• [0035]
    Referring now to FIG. 5, an illustrative screen-shot 500 of a display of an event confirmation data set is shown. As previously mentioned, the confirmation data set includes a plurality of decoy data 502 and at least one target data 504 associated with the user-generated event. In the illustrative embodiment, the target data 504 is displayed in multiple locations and at various angles. In addition, the data set(s) are embedded in an digital image to deter undesired third-party participation, such as that by a hacker, man-in-the-middle, etc. The display may also include a text entry field 506, confirmation button(s) 508, or any other suitable information or fields.
  • [0036]
    Referring again to FIG. 4, the device may determine an authentication result based on information from the user profile (step 406). In one embodiment, the authentication result is determined by performing a predetermined manipulation of the target data. In one embodiment, the predetermined manipulation is based on information from the user profile and previously agreed to, or assigned to, the user in previously establishing the user profile. For example, a predetermined manipulation may include transposing two or more characters of the target data, performing a mathematical function on the target data, adding information or data to the target data, deleting information or data from the target data, or any other suitable manipulation. Other suitable predetermined manipulations may include those described in U.S. patent application Ser. No. 11/876,006, which are incorporated herein by reference. In an alternative embodiment, the authentication result may be a simple confirmation of information displayed to the user (e.g., the authentication result is a click on an “OK” button, etc.).
  • [0037]
    Once the authentication result has been determined, a user response to an authentication prompt may be received (step 408). In one embodiment, a correct user response is generated by the user performing the exact predetermined manipulation to the target data as that of step 406 and transmitting the result to the device. Alternatively, the authentication result may be a simple confirmation of information displayed to the user (e.g., the authentication result is a click on an “OK” button, etc.). Next, the device compares the authentication result and user response (step 410). If the user response and authentication result are the same, the device may authenticate the user, complete the user-generated event or transaction, etc. (step 412). However, if the user response and authentication result are not the same, the device may end the session (step 414). Alternatively, if the user response and authentication result are not the same, the device may generate a second event confirmation data set (step 402), prompt the user to enter the user response again (step 408), or take any other suitable action.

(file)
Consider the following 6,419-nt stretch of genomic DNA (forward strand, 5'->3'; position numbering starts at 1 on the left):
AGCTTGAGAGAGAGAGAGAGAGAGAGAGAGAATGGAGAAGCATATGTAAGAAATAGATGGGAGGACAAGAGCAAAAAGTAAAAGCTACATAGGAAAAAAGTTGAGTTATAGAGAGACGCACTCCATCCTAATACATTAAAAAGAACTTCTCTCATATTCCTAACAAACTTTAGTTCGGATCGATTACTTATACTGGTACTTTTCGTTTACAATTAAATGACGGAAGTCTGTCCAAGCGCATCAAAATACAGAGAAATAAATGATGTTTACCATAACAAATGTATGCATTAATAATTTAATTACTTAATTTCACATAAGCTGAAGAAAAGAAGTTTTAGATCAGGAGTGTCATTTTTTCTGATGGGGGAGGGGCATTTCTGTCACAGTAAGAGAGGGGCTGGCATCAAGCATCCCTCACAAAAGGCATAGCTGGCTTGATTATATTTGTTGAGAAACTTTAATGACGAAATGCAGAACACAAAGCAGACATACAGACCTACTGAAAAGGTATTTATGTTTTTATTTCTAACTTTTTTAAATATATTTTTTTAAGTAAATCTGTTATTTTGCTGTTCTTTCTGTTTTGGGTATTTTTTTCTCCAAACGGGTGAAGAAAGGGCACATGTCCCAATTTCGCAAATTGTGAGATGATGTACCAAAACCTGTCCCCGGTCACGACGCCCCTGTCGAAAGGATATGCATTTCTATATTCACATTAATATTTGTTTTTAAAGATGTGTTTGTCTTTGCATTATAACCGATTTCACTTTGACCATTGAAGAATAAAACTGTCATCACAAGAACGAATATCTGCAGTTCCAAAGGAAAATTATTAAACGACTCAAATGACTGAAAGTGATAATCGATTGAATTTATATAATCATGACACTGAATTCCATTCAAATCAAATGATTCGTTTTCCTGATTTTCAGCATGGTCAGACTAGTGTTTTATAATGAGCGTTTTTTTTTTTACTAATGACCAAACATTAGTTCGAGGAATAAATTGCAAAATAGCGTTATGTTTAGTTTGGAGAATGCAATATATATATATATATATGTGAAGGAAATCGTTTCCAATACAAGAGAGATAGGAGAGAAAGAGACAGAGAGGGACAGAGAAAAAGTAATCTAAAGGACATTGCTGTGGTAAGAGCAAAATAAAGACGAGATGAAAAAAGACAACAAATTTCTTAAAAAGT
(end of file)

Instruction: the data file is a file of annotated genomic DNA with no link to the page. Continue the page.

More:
• [0038]
    Referring again to FIG. 5, a non-limiting example of the process of FIG. 4 taken from the user perspective will be discussed. In this example, the predetermined target data type may be the dollar amount of the transaction and the predetermined manipulation may be adding “32” to the dollar amount of the transaction. The predetermined target data type and predetermined manipulation may be established when the user profile is initially created and agreed to, or assigned to, the user therewhile. Once the screen 500 is displayed to the user (with both the target data 504 and decoy data 502), the user may identify the target data 504, e.g., “2500”, based on the previously established rules. Next, the user may add “32” to the target data and enter the result as the, or as part of the, response, i.e., “2532”, in the text entry field 506 and click the OK button 508.
  • [0039]